It’s the Most Wonderful Time of the Year?

OK, so maybe for a lot of people it is, and for me it probably was.  But when your life gets turned upside down and you spend most of your time and energy from then on just trying to tread water so you don’t drown, the Christmas season is not necessarily a spirit lifter.  It becomes one more reminder of how your life sucks so much that even though Bing thinks it’s beginning to look a lot like Christmas, you can’t feel merry and bright, your heart is anything but light, all is not calm and the halls are definitely not what you feel like “decking”.

Eventually, I will post our story, but for now suffice it to say that I have very good reason to not be enjoying the music, decorations, and general giddiness that surrounds me in the midst of a broken heart.  Christmas will come and go and in most ways will be just another day for me.  At this point I’m not necessarily waiting for Jesus to be “born”; I’d be satisfied if He would just fix this mess and I don’t care which day of the year He chooses.

I have happy Christmas memories from childhood and from many years of marriage and children of my own.  Sadly now, those happy memories just make this time of year even harder.  Last year, our family Christmas was celebrated in a hospital among people who suffered as much as we did, some even more.  And it was celebrated without my dad, who passed away shortly before.  It is a Christmas I would rather forget, and often do, because I find myself referring to “last year” and meaning 2012.  But that’s part of that other story, the one where my brain ends up injured too.

However, this post isn’t just about me; it’s about recognizing that, for many people, this time of year brings sadness and unhappy memories.  In fact, I’ve heard a few people actually tell me that they wish the whole season would just go by without any kind of fanfare or that they could just skip it altogether.  I never understood that until this point in my own life.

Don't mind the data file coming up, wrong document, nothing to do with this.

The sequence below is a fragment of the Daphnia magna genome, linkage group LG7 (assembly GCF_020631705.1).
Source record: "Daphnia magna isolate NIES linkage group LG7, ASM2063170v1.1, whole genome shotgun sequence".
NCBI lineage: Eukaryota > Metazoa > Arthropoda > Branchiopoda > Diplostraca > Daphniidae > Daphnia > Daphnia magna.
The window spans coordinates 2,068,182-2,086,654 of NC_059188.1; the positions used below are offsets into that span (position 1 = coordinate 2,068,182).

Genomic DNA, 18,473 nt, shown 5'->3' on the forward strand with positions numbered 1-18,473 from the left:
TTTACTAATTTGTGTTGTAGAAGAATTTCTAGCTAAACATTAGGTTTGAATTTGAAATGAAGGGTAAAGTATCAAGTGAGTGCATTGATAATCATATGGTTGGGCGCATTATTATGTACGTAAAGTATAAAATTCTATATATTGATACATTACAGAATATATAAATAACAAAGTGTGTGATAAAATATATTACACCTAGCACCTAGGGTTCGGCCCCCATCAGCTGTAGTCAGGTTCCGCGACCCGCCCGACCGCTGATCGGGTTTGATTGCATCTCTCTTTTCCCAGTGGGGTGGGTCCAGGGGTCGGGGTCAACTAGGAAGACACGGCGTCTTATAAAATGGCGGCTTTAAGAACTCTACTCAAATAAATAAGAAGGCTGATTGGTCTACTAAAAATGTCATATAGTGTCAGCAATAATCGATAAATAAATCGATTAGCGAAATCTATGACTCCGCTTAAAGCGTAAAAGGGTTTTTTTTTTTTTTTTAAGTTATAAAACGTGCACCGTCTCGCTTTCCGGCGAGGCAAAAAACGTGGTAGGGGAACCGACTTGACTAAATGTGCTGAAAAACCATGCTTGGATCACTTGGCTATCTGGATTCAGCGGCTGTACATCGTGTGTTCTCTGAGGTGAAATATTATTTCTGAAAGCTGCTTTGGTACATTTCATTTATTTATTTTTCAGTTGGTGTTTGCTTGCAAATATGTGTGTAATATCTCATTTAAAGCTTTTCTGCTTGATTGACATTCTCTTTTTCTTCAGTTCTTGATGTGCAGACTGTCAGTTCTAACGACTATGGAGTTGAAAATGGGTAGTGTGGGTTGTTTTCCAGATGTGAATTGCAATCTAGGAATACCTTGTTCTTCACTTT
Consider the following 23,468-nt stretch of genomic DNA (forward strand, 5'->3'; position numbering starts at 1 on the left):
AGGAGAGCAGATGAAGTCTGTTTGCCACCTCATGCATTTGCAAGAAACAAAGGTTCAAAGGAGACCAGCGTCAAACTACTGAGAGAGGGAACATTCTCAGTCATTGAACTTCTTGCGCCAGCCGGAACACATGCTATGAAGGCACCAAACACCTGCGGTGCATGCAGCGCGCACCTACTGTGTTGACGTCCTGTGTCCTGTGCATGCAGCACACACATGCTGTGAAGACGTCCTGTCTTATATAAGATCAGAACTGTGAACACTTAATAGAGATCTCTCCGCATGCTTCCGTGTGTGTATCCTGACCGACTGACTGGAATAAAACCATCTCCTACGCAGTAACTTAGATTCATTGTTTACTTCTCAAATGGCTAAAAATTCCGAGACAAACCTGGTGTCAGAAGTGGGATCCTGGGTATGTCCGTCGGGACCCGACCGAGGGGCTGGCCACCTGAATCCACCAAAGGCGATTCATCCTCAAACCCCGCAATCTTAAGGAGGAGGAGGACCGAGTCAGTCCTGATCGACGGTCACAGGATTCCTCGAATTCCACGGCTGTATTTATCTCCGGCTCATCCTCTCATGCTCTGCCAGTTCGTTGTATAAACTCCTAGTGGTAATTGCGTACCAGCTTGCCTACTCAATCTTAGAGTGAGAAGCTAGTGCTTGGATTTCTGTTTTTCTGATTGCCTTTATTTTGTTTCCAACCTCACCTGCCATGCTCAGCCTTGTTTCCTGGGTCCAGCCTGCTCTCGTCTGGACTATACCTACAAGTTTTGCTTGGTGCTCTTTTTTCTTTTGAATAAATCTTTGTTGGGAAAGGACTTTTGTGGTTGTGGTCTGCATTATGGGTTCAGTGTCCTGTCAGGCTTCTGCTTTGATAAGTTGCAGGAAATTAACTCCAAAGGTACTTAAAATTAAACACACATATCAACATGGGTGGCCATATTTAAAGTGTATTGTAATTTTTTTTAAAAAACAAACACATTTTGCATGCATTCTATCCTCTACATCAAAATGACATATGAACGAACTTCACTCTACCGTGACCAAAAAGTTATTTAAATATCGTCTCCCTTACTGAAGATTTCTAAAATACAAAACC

Charlie Brown was depressed because he just couldn’t feel happy about Christmas.  He didn’t “get it”.  His friends watched him and wondered what his problem was, thinking it was just another one of his personality issues because he thought too much.  Linus tried to help him out by explaining the “real meaning” of Christmas, but I can tell you that for a depressed melancholic character, that whole “And there were in the same country shepherds abiding in the field…” thing doesn’t cut it, even if it’s told by a cute little guy carrying a blanket.

Chuck picked out the loneliest looking little tree because he had hope for it and it represented a simpler celebration than all the commercial ideas were promoting. He got a few minutes of joy from hanging a lovely ball on a branch and for a moment it looked like Christmas would be OK.  And then BAM! it dropped to the ground, along with his heart and once again he felt the pain we melancholics often feel of knowing all along that hoping for something doesn’t make it so, and many times over, carrots are dangled and pulled away just as quickly.  Hopes are crushed.